When Rowe retired from playing, he was not finished with the game. A thinking player, he wanted to apply those thoughts as a coach
In 1934 a 19-year-old wing-half called Vic Buckingham signed for Spurs and played his first season at the Northfleet nursery. He went on to play 230 games for the club, most of them under the tutelage of McWilliam. When he stopped playing in 1949, he went into management, encouraged by Rowe who he viewed as something of a mentor. In 1953-54 Buckingham almost became the first manager to win the modern Double, taking the West Bromwich Albion side of Ray Barlow and Ronnie Allen to within four league points of the feat. In 1959 he took his ideas, honed under McWilliam and encouraged by Rowe, to Ajax of Amsterdam. There he laid the foundations of a system called Total Football and discovered a young player who he nurtured and encouraged. The player’s name was Johan Cruyff.
When Rowe retired from playing, he was not finished with the game. A thinking player, he wanted to apply those thoughts as a coach. He travelled to Hungary on a lecture tour in 1939 and made such an impression that Laszlo Feleki, a writer for the well-regarded Nemzeti Sport magazine, wrote to English FA chairman Stanley Rous in July 1939 thanking him for recommending Rowe. The Hungarians wanted to employ Rowe as “football professor of the first Hungarian course for football trainers” and to “prepare the Amateur International team for the 1940 Olympics in Helsinki.”
For a man schooled by the ideas of Peter McWilliam about space, shape and making the ball do the work, plunging into a footballing culture that had been developing similar ideas must have been an invigorating experience. For the Hungarians, an Englishman who had proved himself in the cradle of the game but who was also willing and able to take on the new aesthetic must have created quite an impression. Two of the men he met on his lecture tour were themselves to go on to have a significant impact on the game – Gusztáv Sebes and Ferenc Puskás.
In his obituary for The Independent, Reg Drury said Rowe had “one of the sharpest soccer brains the English game has ever known”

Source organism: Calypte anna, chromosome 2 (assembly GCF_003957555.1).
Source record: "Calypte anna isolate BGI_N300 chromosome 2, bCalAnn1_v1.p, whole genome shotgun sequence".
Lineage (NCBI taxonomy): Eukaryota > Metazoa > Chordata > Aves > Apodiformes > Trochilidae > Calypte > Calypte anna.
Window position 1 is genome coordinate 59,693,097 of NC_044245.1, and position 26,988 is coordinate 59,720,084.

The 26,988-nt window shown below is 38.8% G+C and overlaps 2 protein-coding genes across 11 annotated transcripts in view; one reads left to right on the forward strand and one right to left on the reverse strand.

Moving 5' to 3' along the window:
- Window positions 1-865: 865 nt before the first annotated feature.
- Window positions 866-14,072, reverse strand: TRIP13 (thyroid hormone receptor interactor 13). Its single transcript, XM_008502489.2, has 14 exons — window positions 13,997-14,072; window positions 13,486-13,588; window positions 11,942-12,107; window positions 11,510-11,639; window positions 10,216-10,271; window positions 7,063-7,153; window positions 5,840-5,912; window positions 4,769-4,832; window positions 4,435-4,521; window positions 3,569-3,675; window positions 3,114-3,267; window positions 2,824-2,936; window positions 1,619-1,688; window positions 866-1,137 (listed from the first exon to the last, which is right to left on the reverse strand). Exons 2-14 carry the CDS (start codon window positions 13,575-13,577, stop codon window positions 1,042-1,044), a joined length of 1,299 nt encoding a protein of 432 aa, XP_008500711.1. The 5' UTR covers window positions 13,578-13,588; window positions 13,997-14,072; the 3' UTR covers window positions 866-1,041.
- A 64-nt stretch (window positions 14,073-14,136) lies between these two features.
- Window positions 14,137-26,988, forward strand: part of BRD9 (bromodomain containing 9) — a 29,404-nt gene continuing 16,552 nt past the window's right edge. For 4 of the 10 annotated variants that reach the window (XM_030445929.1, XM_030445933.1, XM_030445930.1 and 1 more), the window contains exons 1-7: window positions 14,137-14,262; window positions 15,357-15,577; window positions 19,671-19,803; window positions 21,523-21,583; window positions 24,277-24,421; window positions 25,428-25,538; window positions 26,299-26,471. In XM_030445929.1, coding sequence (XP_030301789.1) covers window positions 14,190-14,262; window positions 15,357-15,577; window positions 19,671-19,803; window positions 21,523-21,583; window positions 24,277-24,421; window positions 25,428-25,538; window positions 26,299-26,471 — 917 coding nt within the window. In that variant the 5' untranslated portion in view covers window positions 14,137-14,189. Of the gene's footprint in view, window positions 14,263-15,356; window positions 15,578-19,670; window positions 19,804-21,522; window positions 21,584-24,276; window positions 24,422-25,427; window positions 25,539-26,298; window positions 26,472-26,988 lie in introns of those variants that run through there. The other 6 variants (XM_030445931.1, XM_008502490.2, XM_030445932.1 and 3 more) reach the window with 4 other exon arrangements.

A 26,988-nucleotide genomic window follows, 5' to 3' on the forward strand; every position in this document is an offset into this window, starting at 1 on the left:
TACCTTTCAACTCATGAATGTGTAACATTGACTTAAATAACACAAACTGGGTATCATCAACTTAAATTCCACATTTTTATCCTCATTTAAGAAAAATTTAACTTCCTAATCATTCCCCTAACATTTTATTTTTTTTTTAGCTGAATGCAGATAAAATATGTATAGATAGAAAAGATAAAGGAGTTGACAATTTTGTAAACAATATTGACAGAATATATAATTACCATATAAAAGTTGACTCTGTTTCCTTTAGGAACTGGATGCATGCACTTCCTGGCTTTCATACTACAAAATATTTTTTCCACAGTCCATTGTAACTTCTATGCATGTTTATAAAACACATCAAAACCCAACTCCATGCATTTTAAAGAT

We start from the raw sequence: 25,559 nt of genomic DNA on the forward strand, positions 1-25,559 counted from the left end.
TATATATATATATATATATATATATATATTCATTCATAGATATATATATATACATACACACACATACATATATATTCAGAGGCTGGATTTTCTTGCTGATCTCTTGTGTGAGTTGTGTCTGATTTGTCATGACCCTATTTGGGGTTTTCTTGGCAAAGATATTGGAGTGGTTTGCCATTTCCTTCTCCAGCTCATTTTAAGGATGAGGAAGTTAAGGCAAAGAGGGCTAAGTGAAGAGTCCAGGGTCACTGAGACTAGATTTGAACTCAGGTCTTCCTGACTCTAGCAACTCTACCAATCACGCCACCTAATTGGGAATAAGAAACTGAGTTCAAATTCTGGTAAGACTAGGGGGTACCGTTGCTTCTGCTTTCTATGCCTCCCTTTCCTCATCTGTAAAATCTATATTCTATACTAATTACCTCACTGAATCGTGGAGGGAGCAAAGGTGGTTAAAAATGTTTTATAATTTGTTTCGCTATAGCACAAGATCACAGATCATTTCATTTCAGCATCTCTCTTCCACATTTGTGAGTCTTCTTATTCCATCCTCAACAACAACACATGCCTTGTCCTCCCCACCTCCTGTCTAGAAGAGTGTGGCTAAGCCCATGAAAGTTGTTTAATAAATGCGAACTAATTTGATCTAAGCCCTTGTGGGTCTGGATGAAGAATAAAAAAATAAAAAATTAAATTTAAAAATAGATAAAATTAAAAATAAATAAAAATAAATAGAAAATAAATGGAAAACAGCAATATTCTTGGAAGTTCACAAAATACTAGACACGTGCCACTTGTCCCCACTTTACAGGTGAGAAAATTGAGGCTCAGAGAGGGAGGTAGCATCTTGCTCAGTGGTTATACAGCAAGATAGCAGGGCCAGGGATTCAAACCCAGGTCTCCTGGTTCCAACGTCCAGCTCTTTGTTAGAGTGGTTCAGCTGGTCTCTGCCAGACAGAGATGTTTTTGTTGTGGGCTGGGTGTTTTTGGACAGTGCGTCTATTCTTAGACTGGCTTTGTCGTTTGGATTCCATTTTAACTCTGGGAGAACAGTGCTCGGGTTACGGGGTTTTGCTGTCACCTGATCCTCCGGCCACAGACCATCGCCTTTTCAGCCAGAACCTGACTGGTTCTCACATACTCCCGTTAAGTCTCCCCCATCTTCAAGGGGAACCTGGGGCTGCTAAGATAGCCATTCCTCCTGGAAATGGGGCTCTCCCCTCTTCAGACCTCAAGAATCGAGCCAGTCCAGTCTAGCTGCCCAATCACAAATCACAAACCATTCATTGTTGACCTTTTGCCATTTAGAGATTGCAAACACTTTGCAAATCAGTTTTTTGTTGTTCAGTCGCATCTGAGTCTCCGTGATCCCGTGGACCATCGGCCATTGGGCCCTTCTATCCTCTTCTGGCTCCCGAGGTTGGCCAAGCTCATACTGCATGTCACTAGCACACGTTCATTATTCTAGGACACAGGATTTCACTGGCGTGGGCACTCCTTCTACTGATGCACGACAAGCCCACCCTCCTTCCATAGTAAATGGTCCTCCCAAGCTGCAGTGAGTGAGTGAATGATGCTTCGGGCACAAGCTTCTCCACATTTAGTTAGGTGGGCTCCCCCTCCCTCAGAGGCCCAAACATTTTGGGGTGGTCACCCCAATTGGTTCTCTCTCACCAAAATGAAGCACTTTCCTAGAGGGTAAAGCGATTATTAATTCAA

Rowe never got to take up the role the Hungarian FA was so keen to offer. The outbreak of war forced him to return home and he ended up coaching the army football team. In 1945 he got the manager’s job at Chelmsford City and led them to the Southern League title. He had quickly established a reputation as an innovative and effective coach able to get his ideas across simply to his players. In 1949 Spurs approached him to replace Joe Hulme and, on 4 May, Rowe became the manager of the club he had once played for.
Rowe died on 5 November 1993. He was 87 years old. In his obituary for The Independent, Reg Drury said Rowe had “one of the sharpest soccer brains the English game has ever known” and went on “English football could do with a young Arthur Rowe”.
Rowe is a pivotal figure who influenced the game at arguably its most vital point. In the 1950s the genuinely visionary figures in the game were battling against the game itself in a struggle to make sure English clubs did not get left behind. Chelsea and Manchester United were banned from competing in Europe despite seeing the benefits of doing so. The British establishment’s distress in dealing with the reality that it no longer ruled the waves was as nothing compared to the football establishment’s sheer refusal to acknowledge that it had to engage with all things foreign if it was to survive, let alone prosper. What Rowe did was show that a combination of domestic and international could get results. He broke the hold the traditional English way had on the domestic game.